• I registered for the account at midnight and it shows Singpass authentication will take a while but nothing happen after 10 to 20 minutes. I tried again several times to no avail. I eventually let it run over the night and in the morning it is still showing as loading. I tried again in the morning and I managed to log in within a few minutes. Maybe Singpass or MoneyOwl is doing a maintenance but I would appreciate more clarity.
  • I performed a FAST Transfer from OCBC Bank to my MoneyOwl Cash Account on Saturday and Sunday but in MoneyOwl, it is still showing as zero. I would prefer the amount to be reflected in real time.
  • There is no GIRO or automated deduction. I have to set a automated fund transfer from my Online Banking platform.
  • Clicking on the MoneyOwl icon brings me to the default home page rather than my own account dashboard.
  • There is no mobile app.
My Sweetheart & I Portfolio This is my retirement portfolio that I share with my wife. My time frame is also 20 years and I initially plan to invest $400 every month. However after experiencing the quirks in MoneyOwl, I am tempted to try Endowus. Although it is using DFA as well, the funds and bonds are different. I am curious to know the results of MoneyOwl VS Endowus using the same amount over 20 years. The challenge is to find the asset allocation that is similar to MoneyOwl "balanced" and Endowus require a upfront amount of $10,000. I am thinking of using a combination of Cash and CPF. My Lazy Man Portfolio Even with Robo-Advisors, I still find it 'sexy' to own individual stocks. More importantly, I enjoy engaging with investors. However, I need increase my knowledge and to find a way to make learning enjoyable. Christoper is a personal friend and I know he has been conducting a several investment workshops - thirteen batches of students thus far. Again this is not a sponsored post and I am not recommending his course. It just so happen that the course resonates with me:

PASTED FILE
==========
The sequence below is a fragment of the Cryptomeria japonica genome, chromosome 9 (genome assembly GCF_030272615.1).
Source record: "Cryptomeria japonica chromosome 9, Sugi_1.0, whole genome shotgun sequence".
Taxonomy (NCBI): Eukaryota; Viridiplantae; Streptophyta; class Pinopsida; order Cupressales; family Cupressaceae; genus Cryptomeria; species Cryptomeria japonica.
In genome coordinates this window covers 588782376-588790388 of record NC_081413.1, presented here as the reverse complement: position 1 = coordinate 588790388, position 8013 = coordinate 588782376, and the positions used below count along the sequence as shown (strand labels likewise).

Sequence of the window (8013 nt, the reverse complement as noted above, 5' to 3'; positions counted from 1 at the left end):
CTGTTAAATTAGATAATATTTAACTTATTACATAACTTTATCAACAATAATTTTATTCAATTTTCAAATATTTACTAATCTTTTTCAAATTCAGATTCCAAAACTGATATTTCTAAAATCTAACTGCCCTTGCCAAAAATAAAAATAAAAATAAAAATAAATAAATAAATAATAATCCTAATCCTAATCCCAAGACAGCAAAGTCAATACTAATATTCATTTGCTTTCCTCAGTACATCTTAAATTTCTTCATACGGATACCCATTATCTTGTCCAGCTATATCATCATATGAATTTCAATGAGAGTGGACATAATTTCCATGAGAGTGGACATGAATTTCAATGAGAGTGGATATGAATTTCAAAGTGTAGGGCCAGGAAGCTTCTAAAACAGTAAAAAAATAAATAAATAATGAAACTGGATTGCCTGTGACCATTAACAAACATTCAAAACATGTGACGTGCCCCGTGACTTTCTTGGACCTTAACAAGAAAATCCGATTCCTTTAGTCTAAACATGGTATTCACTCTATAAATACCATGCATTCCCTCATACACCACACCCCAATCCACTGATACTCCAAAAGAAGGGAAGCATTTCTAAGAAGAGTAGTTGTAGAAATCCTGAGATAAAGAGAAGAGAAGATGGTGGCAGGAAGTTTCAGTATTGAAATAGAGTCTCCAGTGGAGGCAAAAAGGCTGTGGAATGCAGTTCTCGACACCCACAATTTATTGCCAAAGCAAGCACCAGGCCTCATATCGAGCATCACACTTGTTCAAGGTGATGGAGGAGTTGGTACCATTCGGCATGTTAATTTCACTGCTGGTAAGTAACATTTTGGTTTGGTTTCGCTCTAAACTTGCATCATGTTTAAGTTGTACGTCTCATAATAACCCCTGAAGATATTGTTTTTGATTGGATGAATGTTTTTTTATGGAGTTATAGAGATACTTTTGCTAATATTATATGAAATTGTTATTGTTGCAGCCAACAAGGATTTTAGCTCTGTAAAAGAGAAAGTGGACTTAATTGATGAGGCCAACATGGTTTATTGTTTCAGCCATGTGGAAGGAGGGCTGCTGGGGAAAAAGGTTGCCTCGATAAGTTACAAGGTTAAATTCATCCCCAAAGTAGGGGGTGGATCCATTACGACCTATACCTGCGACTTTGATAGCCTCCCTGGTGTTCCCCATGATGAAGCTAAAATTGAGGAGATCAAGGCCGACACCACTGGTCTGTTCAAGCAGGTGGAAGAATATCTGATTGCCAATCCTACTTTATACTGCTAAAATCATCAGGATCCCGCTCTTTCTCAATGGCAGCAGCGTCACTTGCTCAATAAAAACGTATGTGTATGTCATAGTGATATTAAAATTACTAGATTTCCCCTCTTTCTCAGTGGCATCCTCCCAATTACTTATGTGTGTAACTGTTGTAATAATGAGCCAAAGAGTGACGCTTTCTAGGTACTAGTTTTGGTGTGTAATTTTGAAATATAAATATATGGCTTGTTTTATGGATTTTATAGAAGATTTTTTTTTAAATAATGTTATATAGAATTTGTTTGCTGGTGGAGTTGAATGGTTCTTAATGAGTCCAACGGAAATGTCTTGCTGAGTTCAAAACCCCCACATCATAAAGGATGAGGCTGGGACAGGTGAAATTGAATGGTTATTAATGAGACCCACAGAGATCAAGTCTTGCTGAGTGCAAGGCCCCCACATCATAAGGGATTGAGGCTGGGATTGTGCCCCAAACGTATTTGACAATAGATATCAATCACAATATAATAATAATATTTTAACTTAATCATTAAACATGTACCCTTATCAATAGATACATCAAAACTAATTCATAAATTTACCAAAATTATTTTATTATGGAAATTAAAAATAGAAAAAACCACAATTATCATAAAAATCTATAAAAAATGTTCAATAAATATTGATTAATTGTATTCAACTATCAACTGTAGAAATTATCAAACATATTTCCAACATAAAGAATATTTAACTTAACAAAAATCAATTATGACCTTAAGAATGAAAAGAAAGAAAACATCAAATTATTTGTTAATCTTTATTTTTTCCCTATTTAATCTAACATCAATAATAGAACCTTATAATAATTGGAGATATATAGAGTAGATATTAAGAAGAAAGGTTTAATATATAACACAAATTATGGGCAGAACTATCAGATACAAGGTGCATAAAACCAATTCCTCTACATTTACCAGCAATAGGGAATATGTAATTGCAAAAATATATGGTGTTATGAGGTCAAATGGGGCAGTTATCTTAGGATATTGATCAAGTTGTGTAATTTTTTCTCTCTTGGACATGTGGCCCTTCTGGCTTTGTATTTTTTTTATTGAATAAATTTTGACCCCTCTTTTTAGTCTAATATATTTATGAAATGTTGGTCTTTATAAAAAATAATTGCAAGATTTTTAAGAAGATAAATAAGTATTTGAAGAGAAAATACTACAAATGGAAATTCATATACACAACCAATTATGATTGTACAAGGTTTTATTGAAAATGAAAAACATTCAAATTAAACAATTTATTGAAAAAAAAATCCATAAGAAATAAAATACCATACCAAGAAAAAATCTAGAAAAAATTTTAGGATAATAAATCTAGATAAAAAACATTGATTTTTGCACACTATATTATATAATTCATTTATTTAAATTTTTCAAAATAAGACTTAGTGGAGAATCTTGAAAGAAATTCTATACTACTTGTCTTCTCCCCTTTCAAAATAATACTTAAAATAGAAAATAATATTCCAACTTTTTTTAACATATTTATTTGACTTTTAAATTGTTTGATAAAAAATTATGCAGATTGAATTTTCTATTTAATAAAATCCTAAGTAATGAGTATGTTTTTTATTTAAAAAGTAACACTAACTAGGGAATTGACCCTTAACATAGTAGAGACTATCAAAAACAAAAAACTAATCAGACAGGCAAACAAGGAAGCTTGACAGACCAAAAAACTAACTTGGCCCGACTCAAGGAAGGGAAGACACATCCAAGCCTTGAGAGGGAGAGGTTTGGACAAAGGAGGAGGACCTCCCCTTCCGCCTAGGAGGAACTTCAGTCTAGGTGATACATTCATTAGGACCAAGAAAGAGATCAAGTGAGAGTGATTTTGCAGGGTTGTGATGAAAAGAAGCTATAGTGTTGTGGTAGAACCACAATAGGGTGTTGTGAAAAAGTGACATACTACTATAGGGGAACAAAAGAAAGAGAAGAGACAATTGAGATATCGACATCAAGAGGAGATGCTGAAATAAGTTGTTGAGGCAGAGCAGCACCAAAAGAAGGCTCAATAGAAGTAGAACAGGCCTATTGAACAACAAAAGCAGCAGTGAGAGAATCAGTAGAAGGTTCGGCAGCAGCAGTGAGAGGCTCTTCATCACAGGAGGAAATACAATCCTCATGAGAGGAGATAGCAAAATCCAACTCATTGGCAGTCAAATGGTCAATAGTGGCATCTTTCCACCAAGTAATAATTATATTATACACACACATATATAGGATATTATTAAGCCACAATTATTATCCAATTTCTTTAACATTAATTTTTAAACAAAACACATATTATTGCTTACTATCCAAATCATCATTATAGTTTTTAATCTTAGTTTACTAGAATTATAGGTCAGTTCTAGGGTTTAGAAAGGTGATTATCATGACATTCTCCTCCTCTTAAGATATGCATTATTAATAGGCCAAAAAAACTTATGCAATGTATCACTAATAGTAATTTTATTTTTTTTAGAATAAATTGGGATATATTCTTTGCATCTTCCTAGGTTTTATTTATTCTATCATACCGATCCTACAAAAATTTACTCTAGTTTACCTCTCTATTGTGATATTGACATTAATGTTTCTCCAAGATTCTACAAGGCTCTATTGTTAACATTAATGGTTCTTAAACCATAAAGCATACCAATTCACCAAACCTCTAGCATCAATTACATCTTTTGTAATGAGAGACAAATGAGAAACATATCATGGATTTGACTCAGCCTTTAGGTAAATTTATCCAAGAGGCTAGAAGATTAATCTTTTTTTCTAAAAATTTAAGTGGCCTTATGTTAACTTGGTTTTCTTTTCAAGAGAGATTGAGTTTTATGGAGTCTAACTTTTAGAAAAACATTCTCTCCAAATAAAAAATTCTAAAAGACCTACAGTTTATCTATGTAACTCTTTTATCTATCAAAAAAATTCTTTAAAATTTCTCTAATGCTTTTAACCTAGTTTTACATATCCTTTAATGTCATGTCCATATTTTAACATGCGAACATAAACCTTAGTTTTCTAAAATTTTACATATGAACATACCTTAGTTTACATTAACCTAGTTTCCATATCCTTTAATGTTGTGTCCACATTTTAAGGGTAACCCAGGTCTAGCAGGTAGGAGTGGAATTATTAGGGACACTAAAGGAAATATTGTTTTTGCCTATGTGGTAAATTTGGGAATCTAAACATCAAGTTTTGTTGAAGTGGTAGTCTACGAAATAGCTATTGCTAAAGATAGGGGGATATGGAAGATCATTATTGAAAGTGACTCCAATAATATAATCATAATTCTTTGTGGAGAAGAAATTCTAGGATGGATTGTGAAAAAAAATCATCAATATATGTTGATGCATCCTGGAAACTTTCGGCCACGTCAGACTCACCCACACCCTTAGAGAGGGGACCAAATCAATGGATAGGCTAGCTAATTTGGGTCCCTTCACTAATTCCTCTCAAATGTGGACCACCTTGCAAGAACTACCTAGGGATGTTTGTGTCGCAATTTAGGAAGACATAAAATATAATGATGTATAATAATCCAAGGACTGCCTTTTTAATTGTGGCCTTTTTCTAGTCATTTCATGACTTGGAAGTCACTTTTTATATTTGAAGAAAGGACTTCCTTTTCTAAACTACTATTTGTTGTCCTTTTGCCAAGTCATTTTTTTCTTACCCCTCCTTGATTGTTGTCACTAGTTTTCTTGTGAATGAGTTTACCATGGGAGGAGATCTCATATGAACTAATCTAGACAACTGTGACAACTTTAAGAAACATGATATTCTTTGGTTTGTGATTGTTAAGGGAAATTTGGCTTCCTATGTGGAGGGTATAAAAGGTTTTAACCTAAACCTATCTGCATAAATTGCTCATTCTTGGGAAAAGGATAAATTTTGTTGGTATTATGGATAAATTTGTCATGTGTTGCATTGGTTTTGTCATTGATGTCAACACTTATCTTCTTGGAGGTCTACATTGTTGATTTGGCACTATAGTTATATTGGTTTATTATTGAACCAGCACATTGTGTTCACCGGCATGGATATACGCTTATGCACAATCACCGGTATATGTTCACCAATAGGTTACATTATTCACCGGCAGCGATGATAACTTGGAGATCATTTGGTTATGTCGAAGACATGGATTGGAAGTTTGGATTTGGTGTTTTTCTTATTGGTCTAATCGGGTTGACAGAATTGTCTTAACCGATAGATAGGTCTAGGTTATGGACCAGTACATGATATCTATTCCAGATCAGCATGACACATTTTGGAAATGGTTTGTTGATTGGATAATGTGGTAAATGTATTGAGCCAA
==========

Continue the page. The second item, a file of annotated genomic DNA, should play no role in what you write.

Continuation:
• He came from the IT background and will be sharing his codes in his classes.
  • He has a community where he continue to engage with his students.
  • He does not mince his words and he is not going to gloss over his mistakes or glorify his earnings.
  • The class will create a portfolio and invest in it together. With a collective effort, the time spent on maintaining the portfolio will be greatly reduced.
I would have signed up if not for the conflict in timing. Weekends are out for me and I hope he will have a class during weekdays. I also hope to be able to use the SkillsFuture Credit - Dr.Wealth hope you are reading this. I intend for this to be a short post but it ended up otherwise. I guess this is due to the accumulated weeks of 'investment tension'. I hope to implement the above portfolios ASAP so that I can focus my effort to my human capital in my job and blog to generate additional income.
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By Derek
Derek is an investor who follows Peter Lynch style of investing. He prefers to use simple and straight forward information for stock analysis. He started with the intention to bring together all bloggers and professionals who are interested or already in the area of Finance and Investing, and to create a community where everyone is free to write and to share their articles, experience and opinions.